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"[[" (Re: PATCH: _urls again (Re: setopt localoptions noautoremoveslash))

On Oct 16, 10:56pm, Tanaka Akira wrote:
} Subject: Re: PATCH: _urls again (Re: setopt localoptions noautoremoveslash
} In article <38074889.6DCA13F@xxxxxxxxxxxxx>,
}   Oliver Kiddle <opk@xxxxxxxxxxxxx> writes:
} > 
} > > * Use [[ ... ]] instead of [ ... ].
} > 
} > Could someone please explain why [[ ... ]] seems to be prefered where
} > both forms provide the same functionality ? Sven also changed my use of
} > [ -d ... ] to use the double square brackets. Is it faster or something?
} I'm not sure about this.  But I believe the description of `test' in
} zshbuiltins(1).

PWS says in http://www.ifh.de/~pws/computing/zshguide02.html#l6

    Second aside for users of sh: you may remember that tests in sh used
    a single pair of brackets, `if [ ... ]; then ...', or equivalently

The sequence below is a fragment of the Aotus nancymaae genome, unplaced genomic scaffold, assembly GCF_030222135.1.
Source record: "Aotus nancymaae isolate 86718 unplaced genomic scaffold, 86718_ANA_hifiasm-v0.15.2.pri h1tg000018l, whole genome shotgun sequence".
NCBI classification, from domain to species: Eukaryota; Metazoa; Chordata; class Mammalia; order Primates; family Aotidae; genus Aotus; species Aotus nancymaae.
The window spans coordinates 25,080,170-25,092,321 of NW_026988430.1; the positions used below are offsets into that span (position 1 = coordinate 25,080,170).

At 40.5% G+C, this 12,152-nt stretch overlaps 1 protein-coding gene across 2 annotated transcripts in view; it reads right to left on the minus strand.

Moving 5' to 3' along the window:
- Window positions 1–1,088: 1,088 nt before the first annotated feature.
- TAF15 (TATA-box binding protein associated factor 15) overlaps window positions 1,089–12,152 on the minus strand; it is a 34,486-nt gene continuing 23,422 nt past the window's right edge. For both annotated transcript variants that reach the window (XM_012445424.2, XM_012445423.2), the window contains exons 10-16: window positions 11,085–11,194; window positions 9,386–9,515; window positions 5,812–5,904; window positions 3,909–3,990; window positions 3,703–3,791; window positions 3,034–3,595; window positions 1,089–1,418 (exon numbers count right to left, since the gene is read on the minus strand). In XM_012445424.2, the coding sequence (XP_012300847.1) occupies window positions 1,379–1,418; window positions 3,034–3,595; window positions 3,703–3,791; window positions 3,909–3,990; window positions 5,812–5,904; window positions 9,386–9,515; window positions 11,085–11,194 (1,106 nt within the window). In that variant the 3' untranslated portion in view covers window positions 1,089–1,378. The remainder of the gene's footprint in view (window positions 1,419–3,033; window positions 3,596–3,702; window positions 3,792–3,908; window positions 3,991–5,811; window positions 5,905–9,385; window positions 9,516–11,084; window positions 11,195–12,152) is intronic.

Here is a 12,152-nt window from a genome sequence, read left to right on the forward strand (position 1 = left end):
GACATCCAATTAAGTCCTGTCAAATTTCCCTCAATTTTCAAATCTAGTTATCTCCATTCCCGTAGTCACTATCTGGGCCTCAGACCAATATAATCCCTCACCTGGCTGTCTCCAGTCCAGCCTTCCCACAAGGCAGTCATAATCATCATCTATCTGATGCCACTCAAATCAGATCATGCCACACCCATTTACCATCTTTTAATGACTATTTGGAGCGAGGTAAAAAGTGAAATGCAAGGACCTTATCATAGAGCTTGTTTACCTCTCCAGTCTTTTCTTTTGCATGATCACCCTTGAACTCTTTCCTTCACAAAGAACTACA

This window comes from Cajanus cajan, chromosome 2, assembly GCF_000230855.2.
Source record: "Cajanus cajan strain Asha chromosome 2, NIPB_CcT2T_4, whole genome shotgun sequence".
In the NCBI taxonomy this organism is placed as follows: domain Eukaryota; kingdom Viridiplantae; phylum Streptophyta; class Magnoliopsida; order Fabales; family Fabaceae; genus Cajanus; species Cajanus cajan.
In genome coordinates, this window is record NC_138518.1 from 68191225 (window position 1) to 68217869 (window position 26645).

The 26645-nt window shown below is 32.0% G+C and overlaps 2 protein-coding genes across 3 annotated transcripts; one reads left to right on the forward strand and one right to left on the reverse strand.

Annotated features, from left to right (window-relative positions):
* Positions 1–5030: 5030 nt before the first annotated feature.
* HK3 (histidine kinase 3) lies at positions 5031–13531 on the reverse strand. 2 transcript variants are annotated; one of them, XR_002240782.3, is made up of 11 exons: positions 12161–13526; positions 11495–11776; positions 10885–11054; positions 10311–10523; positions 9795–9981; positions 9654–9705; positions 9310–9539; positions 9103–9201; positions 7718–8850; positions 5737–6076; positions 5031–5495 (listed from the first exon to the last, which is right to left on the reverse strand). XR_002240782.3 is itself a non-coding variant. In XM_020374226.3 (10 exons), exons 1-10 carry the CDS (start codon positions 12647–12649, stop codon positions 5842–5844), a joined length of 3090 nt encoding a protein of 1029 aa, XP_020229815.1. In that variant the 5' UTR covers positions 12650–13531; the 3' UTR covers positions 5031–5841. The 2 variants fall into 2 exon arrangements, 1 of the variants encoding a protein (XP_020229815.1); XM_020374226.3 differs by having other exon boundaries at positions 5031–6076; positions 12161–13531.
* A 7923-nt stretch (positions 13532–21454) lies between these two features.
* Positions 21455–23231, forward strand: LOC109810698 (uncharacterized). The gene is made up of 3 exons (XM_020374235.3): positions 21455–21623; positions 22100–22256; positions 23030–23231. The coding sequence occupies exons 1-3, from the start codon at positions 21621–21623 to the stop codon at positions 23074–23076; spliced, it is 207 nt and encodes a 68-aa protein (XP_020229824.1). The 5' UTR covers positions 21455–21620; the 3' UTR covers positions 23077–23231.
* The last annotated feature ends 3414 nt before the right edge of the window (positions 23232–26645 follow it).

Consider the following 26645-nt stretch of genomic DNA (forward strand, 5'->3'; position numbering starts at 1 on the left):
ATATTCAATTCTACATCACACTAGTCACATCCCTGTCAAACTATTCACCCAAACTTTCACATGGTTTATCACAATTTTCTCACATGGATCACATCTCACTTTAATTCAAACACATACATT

as a command called test, `if test ...; then ...'. The Korn shell
    was deliberately made to be different, and zsh follows that. The
    reason is that `[[' is treated specially, which allows the shell to
    do some extra checks and allows more natural syntax. For example,
    you may know that in sh it's dangerous to test a parameter which
    may be empty: `[ $var = foo ]' will fail if $var is empty, because
    the word is missed out and the shell never knows it was supposed
    to be there (I'll explain about parameters shortly); with `[[ ...
    ]]', this is quite safe because the shell is aware there's a word
    before the `=', even if it's empty. Also, you can use `&&' and
    `||' to mean logical `and' and `or', which agrees with the usual
    UNIX/C convention; in sh, they would have been taken as starting a
    new command, not as part of the test, and you have to use the less
    clear `-a' and `-o'. Actually, zsh provides the old form of test for
    backward compatibility, but things will work a lot more smoothly if
    you don't use it.

Bart Schaefer                                 Brass Lantern Enterprises
http://www.well.com/user/barts              http://www.brasslantern.com

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